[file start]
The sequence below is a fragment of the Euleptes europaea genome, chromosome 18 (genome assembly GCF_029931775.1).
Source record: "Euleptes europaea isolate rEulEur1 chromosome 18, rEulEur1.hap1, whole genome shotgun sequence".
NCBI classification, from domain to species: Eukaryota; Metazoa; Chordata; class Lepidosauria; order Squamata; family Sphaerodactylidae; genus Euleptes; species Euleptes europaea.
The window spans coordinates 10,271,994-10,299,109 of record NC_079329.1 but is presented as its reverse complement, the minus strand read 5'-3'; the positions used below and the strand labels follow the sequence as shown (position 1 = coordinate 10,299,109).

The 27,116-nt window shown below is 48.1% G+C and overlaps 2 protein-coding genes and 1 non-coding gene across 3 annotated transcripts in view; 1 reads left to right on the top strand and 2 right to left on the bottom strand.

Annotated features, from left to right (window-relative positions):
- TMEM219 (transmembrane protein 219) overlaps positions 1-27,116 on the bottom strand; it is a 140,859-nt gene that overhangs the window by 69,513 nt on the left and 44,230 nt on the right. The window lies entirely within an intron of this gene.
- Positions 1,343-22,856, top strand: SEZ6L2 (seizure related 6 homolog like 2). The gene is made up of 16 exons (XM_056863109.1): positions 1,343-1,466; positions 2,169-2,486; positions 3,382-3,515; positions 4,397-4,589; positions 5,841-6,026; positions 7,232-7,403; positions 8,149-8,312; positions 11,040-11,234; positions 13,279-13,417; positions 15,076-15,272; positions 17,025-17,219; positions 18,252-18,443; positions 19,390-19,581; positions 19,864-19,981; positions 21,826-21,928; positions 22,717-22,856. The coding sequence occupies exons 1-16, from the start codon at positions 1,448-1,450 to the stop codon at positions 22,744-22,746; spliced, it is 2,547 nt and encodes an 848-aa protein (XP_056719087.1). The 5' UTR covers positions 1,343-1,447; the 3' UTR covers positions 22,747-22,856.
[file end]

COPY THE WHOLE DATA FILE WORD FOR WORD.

The sequence below is a fragment of the Euleptes europaea genome, chromosome 18 (genome assembly GCF_029931775.1).
Source record: "Euleptes europaea isolate rEulEur1 chromosome 18, rEulEur1.hap1, whole genome shotgun sequence".
NCBI classification, from domain to species: Eukaryota; Metazoa; Chordata; class Lepidosauria; order Squamata; family Sphaerodactylidae; genus Euleptes; species Euleptes europaea.
The window spans coordinates 10,271,994-10,299,109 of record NC_079329.1 but is presented as its reverse complement, the minus strand read 5'-3'; the positions used below and the strand labels follow the sequence as shown (position 1 = coordinate 10,299,109).

The 27,116-nt window shown below is 48.1% G+C and overlaps 2 protein-coding genes and 1 non-coding gene across 3 annotated transcripts in view; 1 reads left to right on the top strand and 2 right to left on the bottom strand.

Annotated features, from left to right (window-relative positions):
- TMEM219 (transmembrane protein 219) overlaps positions 1-27,116 on the bottom strand; it is a 140,859-nt gene that overhangs the window by 69,513 nt on the left and 44,230 nt on the right. The window lies entirely within an intron of this gene.
- Positions 1,343-22,856, top strand: SEZ6L2 (seizure related 6 homolog like 2). The gene is made up of 16 exons (XM_056863109.1): positions 1,343-1,466; positions 2,169-2,486; positions 3,382-3,515; positions 4,397-4,589; positions 5,841-6,026; positions 7,232-7,403; positions 8,149-8,312; positions 11,040-11,234; positions 13,279-13,417; positions 15,076-15,272; positions 17,025-17,219; positions 18,252-18,443; positions 19,390-19,581; positions 19,864-19,981; positions 21,826-21,928; positions 22,717-22,856. The coding sequence occupies exons 1-16, from the start codon at positions 1,448-1,450 to the stop codon at positions 22,744-22,746; spliced, it is 2,547 nt and encodes an 848-aa protein (XP_056719087.1). The 5' UTR covers positions 1,343-1,447; the 3' UTR covers positions 22,747-22,856.